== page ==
When you run a Google search for Federico Bravo you may have a hard time pinning down what his position is. Some list him as a central midfielder, others as center back, and still others as both. And during his preseason appearances so far this winter he's featured at both defensive midfielder and center back for NYCFC as well. But the way he gets deployed in these roles is really the interesting part.
So far this season, the club has started every game in a 4-3-3 formation that looks pretty much like this:
This has been more or less the formation we've seen, with the names at most of these positions being interchangeable. The times we've seen Bravo come in, however, have seen the team take on a different look. Here's what I mean:
With Bravo on the pitch, Vieira has been experimenting with the team playing a 3-4-3. It's not a true 3-4-3 though, as Bravo will drift between the defensive midfielder and center back roles. But his playing this can allow the team options they did not have last season.
The ability to play out of the back
Vieira wants to play the ball out of the back. This is something all teams who are focused on maintaining possession must be able to do well. It's something that the club tried to do last year, but with very poor results at best. Jason Hernandez, Chris Wingert, even Shay Facey - their passing ability was not their strong suit, and it showed. Brillant seems like more adept passer so far, but we're still not sure who his regular CB partner will be. White has shown some decent ability so far, Mena is still recovering from injury, and Ivanov is still on trialist status. Adding Bravo into that mix, however, provides a solid defender who also has the passing abilities of a true midfield player. A confidence on the ball that was severely lacking in last season's back line. Bravo can provide that in either role: as defensive mid or as a central defender.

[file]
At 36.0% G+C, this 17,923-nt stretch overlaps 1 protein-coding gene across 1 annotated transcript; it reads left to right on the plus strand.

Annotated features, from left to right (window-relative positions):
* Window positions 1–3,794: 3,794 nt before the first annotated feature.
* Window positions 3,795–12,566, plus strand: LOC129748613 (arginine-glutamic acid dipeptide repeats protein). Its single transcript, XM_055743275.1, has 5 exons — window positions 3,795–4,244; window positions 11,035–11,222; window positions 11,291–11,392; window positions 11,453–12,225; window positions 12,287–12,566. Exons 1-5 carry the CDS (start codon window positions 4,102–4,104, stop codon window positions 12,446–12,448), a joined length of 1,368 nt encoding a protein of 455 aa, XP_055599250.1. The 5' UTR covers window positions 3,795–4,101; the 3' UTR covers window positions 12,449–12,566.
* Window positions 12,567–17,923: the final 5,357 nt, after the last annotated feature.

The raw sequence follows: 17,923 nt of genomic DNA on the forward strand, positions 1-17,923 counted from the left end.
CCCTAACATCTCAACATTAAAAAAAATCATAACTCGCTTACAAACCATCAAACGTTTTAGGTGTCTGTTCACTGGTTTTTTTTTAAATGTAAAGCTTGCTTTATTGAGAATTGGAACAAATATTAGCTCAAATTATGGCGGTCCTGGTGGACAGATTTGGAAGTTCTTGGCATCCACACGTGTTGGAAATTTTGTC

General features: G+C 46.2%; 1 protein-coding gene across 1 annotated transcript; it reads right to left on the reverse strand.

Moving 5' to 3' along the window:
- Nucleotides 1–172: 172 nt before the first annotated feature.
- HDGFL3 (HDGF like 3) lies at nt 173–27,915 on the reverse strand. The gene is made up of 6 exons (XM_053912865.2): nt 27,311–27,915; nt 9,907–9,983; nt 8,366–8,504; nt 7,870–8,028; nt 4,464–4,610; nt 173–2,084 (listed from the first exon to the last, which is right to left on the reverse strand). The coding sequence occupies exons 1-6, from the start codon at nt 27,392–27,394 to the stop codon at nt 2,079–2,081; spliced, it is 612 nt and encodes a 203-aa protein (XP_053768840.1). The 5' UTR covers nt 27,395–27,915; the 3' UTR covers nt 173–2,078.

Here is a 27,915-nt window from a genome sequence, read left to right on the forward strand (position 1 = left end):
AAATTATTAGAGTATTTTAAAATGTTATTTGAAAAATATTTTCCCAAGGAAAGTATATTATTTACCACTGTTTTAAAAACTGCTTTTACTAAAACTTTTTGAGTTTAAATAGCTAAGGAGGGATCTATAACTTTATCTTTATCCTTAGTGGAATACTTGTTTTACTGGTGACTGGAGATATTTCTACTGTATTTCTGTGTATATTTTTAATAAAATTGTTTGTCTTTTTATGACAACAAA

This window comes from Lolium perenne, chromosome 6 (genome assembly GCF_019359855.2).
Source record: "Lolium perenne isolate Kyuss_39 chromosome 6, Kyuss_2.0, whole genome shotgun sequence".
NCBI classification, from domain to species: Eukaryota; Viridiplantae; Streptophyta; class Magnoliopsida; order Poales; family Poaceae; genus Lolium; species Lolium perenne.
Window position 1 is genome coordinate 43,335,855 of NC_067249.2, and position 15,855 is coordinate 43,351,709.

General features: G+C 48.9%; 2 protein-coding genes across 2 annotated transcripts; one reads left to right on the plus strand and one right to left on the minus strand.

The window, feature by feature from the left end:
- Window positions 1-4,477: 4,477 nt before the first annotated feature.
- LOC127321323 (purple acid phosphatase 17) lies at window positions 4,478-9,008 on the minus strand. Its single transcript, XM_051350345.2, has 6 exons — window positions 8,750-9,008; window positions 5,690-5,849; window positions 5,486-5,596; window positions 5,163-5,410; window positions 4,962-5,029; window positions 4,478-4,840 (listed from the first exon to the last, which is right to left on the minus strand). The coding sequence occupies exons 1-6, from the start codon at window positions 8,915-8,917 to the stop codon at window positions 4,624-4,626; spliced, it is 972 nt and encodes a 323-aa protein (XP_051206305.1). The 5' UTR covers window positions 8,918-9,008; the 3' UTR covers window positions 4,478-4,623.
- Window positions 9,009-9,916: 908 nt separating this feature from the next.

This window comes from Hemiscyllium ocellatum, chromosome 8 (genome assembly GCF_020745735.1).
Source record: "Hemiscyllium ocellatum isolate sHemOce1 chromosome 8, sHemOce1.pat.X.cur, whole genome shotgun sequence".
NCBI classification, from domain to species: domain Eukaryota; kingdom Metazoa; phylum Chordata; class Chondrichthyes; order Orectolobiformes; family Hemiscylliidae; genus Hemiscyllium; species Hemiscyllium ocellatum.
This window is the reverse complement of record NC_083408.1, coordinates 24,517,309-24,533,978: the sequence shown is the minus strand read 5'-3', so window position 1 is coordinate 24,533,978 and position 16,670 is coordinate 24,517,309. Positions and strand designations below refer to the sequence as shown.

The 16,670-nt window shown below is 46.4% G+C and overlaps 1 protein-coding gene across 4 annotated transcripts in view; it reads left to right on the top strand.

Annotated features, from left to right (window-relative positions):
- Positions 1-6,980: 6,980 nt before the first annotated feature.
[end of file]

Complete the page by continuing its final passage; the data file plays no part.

Defensive Coverage for Pirlo
One of the biggest questions many people have is "How are you going to protect Pirlo on the defensive end (Lampard too for that matter)?" In this hybrid role Bravo can sit back as defensive cover for the midfield and protect or join the back line. And dropping back as a third center back allows Matarrita and Iraola to push forward on the wings and join the attack. Bravo gives Pirlo defensive cover to move further up the pitch, and the fullbacks pushing up gives Pirlo more options to do what he does best: deliver defense crippling passes.
This type of flexibility can also provide another wrinkle that's not always quantifiable: make your team harder to game plan for the opposition. Using a player like Bravo interchangeably adds a level of adaptivity that makes it hard for opposing teams to try and overcome. Vieira maybe looking to have something like this as a trump card at times against that are harder to match up with. It's also a shrewd way to get the opposition to start playing on your terms. A way to get them on their heels, so to speak.
So will Bravo be the key, or a key, to the team's success in 2016? That remains to be seen. But, coming on loan from such a noteworthy club like Boca Juniors, you can be sure his intent is to come and play, and it should be the club's intent as well. Hopefully we get to see as much as Bravo as possible this season, and let's see what he brings to a club that is sure in need of defensive talent.
Where do you think Bravo fits best? In midfield, or in defense? Let us know in the comments thread below!